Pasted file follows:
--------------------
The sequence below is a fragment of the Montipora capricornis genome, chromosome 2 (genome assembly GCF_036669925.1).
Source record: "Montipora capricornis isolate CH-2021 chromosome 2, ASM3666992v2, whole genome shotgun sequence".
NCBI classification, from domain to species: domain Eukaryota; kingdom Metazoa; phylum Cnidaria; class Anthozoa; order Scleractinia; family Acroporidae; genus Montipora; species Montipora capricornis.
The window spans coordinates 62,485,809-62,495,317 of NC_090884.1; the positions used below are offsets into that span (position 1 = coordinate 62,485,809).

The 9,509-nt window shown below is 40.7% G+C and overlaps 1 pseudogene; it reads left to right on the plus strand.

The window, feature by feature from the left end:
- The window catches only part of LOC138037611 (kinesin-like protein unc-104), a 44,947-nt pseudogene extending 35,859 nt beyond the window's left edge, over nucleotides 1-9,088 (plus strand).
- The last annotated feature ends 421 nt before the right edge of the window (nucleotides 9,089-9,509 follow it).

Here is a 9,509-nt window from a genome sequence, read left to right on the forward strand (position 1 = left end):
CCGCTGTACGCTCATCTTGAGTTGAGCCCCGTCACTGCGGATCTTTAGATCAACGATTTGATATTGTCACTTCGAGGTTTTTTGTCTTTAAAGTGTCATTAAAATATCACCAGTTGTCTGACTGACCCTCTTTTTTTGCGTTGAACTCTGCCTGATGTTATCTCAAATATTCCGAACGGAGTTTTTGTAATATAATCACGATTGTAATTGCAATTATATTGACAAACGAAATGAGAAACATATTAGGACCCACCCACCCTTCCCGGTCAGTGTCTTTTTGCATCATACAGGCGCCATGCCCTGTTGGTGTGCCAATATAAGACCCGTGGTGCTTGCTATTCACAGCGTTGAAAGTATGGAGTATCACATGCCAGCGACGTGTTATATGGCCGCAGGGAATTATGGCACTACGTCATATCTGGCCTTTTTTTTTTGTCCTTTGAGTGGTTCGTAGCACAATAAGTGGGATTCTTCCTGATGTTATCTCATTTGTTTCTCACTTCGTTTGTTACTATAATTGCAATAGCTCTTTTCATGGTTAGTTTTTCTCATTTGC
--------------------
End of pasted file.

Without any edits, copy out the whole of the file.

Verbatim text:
The sequence below is a fragment of the Montipora capricornis genome, chromosome 2 (genome assembly GCF_036669925.1).
Source record: "Montipora capricornis isolate CH-2021 chromosome 2, ASM3666992v2, whole genome shotgun sequence".
NCBI classification, from domain to species: domain Eukaryota; kingdom Metazoa; phylum Cnidaria; class Anthozoa; order Scleractinia; family Acroporidae; genus Montipora; species Montipora capricornis.
The window spans coordinates 62,485,809-62,495,317 of NC_090884.1; the positions used below are offsets into that span (position 1 = coordinate 62,485,809).

The 9,509-nt window shown below is 40.7% G+C and overlaps 1 pseudogene; it reads left to right on the plus strand.

The window, feature by feature from the left end:
- The window catches only part of LOC138037611 (kinesin-like protein unc-104), a 44,947-nt pseudogene extending 35,859 nt beyond the window's left edge, over nucleotides 1-9,088 (plus strand).
- The last annotated feature ends 421 nt before the right edge of the window (nucleotides 9,089-9,509 follow it).

Here is a 9,509-nt window from a genome sequence, read left to right on the forward strand (position 1 = left end):
CCGCTGTACGCTCATCTTGAGTTGAGCCCCGTCACTGCGGATCTTTAGATCAACGATTTGATATTGTCACTTCGAGGTTTTTTGTCTTTAAAGTGTCATTAAAATATCACCAGTTGTCTGACTGACCCTCTTTTTTTGCGTTGAACTCTGCCTGATGTTATCTCAAATATTCCGAACGGAGTTTTTGTAATATAATCACGATTGTAATTGCAATTATATTGACAAACGAAATGAGAAACATATTAGGACCCACCCACCCTTCCCGGTCAGTGTCTTTTTGCATCATACAGGCGCCATGCCCTGTTGGTGTGCCAATATAAGACCCGTGGTGCTTGCTATTCACAGCGTTGAAAGTATGGAGTATCACATGCCAGCGACGTGTTATATGGCCGCAGGGAATTATGGCACTACGTCATATCTGGCCTTTTTTTTTTGTCCTTTGAGTGGTTCGTAGCACAATAAGTGGGATTCTTCCTGATGTTATCTCATTTGTTTCTCACTTCGTTTGTTACTATAATTGCAATAGCTCTTTTCATGGTTAGTTTTTCTCATTTGC